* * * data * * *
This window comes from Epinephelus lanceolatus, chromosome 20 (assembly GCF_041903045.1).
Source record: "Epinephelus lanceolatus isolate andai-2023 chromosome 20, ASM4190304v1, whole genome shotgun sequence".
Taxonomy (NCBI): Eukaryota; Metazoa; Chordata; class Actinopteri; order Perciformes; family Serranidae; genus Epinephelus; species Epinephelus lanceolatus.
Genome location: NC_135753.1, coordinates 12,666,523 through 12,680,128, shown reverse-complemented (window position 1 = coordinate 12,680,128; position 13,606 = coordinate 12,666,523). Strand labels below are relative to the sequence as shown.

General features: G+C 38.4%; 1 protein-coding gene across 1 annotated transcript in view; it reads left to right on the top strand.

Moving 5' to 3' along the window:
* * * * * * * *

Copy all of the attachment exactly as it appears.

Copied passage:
This window comes from Epinephelus lanceolatus, chromosome 20 (assembly GCF_041903045.1).
Source record: "Epinephelus lanceolatus isolate andai-2023 chromosome 20, ASM4190304v1, whole genome shotgun sequence".
Taxonomy (NCBI): Eukaryota; Metazoa; Chordata; class Actinopteri; order Perciformes; family Serranidae; genus Epinephelus; species Epinephelus lanceolatus.
Genome location: NC_135753.1, coordinates 12,666,523 through 12,680,128, shown reverse-complemented (window position 1 = coordinate 12,680,128; position 13,606 = coordinate 12,666,523). Strand labels below are relative to the sequence as shown.

General features: G+C 38.4%; 1 protein-coding gene across 1 annotated transcript in view; it reads left to right on the top strand.

Moving 5' to 3' along the window: